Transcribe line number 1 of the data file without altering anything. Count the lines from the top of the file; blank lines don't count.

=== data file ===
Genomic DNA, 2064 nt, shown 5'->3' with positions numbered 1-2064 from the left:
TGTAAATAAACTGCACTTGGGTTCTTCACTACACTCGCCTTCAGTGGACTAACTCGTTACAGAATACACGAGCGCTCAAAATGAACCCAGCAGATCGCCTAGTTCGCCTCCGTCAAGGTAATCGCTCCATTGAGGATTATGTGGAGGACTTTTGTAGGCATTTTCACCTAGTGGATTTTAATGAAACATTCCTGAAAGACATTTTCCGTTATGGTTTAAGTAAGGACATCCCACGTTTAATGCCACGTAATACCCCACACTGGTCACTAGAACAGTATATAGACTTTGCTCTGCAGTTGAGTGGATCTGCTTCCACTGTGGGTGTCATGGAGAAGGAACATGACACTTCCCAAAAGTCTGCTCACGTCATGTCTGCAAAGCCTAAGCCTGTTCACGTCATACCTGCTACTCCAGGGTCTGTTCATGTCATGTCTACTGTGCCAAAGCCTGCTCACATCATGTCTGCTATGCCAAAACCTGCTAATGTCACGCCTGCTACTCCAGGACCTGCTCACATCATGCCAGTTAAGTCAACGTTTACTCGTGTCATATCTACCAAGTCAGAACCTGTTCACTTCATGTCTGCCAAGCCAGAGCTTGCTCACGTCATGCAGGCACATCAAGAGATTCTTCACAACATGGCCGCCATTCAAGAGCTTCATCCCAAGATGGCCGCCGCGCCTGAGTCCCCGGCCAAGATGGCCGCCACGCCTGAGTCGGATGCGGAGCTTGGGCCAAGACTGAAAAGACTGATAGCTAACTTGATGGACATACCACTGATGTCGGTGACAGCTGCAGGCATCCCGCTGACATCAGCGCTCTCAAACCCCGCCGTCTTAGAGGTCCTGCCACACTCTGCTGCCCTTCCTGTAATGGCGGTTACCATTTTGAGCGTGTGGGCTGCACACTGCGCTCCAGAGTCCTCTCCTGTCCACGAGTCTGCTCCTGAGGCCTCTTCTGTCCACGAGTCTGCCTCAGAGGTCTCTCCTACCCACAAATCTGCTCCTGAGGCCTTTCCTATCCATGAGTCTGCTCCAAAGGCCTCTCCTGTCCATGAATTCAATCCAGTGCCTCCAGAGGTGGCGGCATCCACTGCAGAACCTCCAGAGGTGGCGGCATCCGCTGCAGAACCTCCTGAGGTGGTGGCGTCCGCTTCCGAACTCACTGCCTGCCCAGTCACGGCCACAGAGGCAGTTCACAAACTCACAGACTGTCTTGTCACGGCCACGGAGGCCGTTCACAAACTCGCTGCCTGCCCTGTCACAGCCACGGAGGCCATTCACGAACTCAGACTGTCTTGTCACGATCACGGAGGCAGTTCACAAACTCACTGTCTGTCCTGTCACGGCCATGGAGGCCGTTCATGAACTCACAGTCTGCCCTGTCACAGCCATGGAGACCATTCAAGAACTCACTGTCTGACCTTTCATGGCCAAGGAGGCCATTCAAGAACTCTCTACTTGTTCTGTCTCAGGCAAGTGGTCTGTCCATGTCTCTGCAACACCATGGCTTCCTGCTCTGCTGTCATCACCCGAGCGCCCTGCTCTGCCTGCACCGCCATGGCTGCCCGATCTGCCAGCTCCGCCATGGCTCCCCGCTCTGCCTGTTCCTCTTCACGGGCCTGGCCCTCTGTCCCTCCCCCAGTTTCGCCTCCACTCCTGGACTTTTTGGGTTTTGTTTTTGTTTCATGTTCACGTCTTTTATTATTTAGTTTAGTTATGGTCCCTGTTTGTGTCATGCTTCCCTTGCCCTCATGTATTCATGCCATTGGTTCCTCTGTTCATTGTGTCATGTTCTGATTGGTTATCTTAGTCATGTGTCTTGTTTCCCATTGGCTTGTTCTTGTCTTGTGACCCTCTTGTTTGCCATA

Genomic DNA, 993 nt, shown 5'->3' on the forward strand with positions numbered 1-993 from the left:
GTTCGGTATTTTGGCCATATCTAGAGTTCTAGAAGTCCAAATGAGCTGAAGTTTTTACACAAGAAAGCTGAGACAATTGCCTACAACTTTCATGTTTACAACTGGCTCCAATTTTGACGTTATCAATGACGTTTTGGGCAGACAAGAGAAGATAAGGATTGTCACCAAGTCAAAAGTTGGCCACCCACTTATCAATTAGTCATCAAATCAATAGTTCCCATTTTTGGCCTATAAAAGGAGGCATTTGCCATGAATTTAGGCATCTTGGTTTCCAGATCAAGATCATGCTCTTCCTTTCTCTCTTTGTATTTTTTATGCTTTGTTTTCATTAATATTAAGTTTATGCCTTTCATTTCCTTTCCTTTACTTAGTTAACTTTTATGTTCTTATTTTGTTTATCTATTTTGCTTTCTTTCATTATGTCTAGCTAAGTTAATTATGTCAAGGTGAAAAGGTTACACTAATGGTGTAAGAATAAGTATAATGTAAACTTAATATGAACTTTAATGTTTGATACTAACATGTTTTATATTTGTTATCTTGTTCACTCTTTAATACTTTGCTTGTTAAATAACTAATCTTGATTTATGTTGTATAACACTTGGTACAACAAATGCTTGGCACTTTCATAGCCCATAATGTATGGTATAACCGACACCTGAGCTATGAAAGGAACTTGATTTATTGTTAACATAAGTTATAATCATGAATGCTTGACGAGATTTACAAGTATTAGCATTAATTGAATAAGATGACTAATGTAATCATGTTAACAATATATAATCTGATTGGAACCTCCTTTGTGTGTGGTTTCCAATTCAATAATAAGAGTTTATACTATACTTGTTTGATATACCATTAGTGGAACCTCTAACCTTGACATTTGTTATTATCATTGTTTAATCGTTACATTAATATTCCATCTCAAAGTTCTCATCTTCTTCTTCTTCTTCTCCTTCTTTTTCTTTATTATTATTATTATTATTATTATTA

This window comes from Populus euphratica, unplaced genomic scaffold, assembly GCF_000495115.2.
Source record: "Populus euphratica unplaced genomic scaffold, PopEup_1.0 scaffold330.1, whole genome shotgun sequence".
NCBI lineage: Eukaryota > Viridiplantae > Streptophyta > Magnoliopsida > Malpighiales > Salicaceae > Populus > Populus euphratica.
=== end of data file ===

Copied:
Genomic DNA, 2064 nt, shown 5'->3' with positions numbered 1-2064 from the left: